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Item 3011 - First Foreign Printing of the Declaration of Independence Catalog 592 (Sep 2020)

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(we are no longer accepting bids on this item)
Estimate: $5,000.00 +
Sold Price: $4,375.00 (includes buyer's premium)


Complete original issue of The London Chronicle from August 15-17, 1776, eight pages, 8.25 x 11.5, containing the first foreign printing of the Declaration of Independence. The text of the historic document appears on the fourth page, published without comment, under the heading: "Advices from America, In Congress, July 4, 1776, A Declaration by the Representatives of the United States of America, in General Congress Assembled." Other revolutionary news concerns a sea battle off Antigua involving the 28-gun provincial ship of war Revenge, and an English sloop of war "homeward bound with powder and other valuable articles," a convoy from Jamaica to sail with the English fleet, the suffering of the English soldiers at Bunker Hill, maneuvers of the French fleet, and military action on Staten Island and the removal of General Washington's headquarters "upon the discovery of a design to seize and deliver his person to Governor Tryon." In fine condition.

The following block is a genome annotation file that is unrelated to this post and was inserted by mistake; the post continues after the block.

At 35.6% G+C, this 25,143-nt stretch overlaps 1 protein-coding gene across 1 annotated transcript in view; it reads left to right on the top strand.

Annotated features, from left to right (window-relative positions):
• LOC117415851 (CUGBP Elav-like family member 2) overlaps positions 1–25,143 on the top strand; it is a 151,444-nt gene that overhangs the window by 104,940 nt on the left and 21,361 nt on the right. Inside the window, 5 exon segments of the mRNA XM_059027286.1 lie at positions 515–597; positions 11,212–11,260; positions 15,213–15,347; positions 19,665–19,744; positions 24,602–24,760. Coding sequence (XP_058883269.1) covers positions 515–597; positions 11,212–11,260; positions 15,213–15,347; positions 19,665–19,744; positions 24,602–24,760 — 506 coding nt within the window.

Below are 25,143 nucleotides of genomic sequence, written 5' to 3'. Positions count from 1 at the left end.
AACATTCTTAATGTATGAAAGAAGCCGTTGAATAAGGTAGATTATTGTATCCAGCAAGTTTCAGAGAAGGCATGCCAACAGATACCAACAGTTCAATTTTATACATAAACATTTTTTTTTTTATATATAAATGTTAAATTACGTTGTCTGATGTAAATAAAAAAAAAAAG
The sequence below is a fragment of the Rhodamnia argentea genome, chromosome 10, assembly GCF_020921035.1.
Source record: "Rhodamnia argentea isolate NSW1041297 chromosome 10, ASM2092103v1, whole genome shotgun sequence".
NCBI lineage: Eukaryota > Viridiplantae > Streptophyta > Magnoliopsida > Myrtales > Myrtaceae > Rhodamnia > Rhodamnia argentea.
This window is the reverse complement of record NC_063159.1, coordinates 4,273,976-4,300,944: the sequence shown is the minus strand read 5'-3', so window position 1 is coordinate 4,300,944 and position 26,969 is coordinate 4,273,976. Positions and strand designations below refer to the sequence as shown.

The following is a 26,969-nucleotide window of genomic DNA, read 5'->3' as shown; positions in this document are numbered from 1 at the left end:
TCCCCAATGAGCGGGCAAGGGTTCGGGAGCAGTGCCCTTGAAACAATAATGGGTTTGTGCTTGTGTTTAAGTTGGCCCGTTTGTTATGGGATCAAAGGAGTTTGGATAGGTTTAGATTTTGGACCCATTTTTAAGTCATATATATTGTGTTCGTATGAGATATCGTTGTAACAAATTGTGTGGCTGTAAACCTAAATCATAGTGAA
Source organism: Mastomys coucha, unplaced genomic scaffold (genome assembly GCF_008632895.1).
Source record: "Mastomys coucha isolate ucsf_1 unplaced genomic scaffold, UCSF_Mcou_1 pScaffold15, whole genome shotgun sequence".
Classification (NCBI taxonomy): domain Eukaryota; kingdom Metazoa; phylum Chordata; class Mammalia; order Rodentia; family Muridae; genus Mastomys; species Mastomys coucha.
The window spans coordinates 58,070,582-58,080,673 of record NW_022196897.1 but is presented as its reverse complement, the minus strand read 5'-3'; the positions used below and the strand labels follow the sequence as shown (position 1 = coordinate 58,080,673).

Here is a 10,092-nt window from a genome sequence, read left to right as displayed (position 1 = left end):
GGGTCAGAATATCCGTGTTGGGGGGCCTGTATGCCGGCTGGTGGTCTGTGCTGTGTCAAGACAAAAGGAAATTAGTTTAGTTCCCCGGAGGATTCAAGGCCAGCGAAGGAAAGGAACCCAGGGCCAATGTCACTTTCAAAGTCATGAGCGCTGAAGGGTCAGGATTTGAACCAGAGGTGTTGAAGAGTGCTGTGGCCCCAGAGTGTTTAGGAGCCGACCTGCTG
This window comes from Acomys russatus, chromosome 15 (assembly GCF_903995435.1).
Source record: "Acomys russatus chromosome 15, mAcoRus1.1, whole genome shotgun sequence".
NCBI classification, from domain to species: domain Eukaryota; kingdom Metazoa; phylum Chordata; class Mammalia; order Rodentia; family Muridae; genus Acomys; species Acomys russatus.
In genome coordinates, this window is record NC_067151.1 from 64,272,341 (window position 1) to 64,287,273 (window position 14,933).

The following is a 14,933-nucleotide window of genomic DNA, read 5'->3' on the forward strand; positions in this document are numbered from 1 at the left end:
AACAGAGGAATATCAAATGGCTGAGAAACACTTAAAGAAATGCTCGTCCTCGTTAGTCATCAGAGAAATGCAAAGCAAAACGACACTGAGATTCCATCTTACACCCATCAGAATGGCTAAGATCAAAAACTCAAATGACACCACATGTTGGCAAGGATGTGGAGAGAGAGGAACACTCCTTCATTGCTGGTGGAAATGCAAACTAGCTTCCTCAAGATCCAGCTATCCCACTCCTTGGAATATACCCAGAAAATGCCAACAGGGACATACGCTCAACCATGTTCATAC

Founded in 1756–57, the London Chronicle was issued three times a week and covered a wide range of world and national news, often from far-flung outposts of the British empire. The paper offered tidbits on topics such as the military, trade, politics, crime, weddings, obituaries, and the theatre. In mid-August, 1776, it became the first paper in Europe to publish the text of the Declaration of Independence, though it offered no comment on the content—initially, many perceived the Declaration as one in a long line of trivial annoyances from the colonies. Though it was well-received by some liberals, many in politics became incensed by its indictment of King George III and viewed it as an act of treason. In the end, the Declaration of Independence set forth the guiding principles of American political ideals that would be realized through the Revolution.

Terms and abbreviations used in our descriptions.


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